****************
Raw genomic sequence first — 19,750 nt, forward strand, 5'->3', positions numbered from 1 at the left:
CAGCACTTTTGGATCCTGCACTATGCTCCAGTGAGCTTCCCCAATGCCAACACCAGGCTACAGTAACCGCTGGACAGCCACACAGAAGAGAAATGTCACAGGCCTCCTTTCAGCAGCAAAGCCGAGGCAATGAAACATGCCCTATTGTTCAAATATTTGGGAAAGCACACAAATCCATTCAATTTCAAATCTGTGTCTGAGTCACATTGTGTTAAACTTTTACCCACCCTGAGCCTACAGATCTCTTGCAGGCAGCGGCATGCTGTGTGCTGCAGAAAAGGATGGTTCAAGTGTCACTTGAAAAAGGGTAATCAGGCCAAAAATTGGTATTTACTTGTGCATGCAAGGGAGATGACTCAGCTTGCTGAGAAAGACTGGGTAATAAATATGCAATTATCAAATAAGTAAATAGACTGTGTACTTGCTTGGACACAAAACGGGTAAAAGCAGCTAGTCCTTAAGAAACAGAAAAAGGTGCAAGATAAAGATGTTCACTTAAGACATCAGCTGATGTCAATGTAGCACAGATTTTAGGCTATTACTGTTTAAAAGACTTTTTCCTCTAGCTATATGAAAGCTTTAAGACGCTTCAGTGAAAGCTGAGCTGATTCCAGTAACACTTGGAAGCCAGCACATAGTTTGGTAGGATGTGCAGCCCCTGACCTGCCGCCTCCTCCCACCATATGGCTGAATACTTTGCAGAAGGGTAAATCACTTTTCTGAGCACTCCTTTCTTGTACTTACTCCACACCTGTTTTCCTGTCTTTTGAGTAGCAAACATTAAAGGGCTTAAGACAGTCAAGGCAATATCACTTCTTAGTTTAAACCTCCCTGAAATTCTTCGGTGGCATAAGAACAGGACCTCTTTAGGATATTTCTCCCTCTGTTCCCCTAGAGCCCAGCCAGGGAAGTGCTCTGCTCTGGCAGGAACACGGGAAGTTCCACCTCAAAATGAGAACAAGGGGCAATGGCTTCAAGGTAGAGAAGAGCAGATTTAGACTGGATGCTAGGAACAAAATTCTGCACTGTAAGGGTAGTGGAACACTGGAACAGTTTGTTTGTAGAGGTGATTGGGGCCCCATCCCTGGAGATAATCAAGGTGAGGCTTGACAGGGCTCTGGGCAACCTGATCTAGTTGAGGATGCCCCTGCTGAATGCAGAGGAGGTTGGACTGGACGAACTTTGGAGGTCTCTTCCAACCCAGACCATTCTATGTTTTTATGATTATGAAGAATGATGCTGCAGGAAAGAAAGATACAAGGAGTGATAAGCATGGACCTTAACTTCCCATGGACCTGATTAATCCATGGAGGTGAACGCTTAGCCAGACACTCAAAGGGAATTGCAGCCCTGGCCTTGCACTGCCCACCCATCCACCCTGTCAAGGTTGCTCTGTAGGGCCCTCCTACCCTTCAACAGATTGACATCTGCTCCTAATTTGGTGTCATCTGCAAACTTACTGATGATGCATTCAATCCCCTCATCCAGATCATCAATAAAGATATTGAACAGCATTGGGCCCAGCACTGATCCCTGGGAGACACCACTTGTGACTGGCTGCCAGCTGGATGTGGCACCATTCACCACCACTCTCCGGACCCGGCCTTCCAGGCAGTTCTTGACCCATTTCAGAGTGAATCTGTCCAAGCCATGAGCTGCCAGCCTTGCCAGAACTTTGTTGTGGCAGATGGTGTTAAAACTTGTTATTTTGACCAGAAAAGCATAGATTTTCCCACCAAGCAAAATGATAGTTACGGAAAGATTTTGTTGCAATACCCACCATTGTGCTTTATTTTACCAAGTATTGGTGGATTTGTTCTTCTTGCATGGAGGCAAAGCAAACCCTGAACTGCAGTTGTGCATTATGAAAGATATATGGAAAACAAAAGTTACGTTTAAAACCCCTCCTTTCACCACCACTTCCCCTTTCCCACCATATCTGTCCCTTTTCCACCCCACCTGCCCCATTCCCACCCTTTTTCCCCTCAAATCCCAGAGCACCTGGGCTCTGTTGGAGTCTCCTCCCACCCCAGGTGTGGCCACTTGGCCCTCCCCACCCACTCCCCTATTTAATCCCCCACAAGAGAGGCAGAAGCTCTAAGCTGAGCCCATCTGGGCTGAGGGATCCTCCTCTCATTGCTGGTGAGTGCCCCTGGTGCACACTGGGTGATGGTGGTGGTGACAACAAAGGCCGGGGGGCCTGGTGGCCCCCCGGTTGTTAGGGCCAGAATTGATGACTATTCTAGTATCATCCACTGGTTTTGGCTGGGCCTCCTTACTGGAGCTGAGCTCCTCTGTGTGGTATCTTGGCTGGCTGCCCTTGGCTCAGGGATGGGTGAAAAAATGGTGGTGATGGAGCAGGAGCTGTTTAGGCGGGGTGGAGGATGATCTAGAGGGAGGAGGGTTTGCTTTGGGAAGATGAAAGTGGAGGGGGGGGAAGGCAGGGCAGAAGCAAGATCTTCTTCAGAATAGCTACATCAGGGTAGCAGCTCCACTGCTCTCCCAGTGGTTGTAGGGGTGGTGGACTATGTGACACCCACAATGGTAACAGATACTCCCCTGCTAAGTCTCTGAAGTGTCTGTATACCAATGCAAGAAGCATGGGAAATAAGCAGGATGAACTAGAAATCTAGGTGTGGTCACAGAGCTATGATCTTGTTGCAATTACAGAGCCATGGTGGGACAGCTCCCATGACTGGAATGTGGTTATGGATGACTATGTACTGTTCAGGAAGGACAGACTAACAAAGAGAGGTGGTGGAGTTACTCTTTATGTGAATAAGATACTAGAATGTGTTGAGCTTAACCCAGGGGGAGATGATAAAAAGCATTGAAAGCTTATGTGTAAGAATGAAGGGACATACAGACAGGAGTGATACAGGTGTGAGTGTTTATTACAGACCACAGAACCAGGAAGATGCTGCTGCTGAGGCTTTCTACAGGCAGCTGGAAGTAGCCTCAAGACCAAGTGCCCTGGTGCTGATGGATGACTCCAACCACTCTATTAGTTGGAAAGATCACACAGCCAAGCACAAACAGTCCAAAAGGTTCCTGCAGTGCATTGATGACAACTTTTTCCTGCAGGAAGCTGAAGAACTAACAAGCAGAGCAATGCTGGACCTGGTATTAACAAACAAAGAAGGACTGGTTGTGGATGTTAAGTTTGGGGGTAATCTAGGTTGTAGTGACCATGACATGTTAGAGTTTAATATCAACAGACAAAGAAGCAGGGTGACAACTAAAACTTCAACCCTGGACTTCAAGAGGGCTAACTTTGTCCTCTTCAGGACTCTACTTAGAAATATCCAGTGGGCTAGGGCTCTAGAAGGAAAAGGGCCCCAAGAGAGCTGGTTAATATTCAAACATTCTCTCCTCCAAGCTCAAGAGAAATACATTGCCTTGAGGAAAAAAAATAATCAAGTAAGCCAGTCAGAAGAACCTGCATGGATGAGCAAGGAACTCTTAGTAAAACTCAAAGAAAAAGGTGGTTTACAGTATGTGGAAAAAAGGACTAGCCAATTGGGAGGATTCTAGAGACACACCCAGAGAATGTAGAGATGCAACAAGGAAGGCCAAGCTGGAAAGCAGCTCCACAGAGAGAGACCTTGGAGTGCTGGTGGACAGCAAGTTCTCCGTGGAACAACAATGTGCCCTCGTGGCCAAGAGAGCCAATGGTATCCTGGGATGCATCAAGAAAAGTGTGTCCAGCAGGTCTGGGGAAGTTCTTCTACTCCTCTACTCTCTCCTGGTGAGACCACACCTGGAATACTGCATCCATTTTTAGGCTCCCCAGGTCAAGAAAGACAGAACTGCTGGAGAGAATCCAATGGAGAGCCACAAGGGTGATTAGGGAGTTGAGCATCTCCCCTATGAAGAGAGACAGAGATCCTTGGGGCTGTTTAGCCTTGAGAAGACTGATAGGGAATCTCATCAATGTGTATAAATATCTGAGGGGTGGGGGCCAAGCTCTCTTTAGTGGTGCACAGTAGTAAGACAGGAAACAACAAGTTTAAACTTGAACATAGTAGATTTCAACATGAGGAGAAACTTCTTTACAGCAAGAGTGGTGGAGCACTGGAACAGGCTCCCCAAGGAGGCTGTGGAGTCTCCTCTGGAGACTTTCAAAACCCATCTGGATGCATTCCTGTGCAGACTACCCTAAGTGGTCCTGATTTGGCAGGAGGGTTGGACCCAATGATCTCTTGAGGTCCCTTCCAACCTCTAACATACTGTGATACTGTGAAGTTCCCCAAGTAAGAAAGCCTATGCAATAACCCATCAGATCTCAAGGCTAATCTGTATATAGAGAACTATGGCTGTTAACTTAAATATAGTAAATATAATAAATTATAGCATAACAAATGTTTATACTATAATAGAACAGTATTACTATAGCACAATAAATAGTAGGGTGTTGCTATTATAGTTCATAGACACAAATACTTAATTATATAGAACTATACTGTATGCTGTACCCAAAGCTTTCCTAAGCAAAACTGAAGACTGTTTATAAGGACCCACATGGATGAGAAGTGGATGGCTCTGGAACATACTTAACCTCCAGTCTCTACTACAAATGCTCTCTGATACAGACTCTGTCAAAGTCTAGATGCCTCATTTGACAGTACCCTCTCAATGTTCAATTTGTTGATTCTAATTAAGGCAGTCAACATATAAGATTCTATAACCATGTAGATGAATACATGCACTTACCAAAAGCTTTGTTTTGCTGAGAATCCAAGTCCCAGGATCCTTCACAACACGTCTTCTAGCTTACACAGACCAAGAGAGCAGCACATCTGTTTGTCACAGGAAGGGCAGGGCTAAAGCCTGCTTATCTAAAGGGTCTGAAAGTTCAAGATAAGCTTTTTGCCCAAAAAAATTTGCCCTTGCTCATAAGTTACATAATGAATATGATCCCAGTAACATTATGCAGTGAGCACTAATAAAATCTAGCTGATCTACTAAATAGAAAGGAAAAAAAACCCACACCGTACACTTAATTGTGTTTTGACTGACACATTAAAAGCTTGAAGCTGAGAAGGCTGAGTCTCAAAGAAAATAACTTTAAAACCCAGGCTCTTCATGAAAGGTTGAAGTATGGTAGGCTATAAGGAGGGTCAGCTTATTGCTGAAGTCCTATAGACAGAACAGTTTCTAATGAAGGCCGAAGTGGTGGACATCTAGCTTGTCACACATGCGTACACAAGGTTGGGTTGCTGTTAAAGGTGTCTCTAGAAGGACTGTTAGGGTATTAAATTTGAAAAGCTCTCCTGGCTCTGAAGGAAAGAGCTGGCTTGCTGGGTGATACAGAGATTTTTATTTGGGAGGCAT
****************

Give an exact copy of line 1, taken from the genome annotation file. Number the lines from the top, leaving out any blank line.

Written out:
Raw genomic sequence first — 19,750 nt, forward strand, 5'->3', positions numbered from 1 at the left: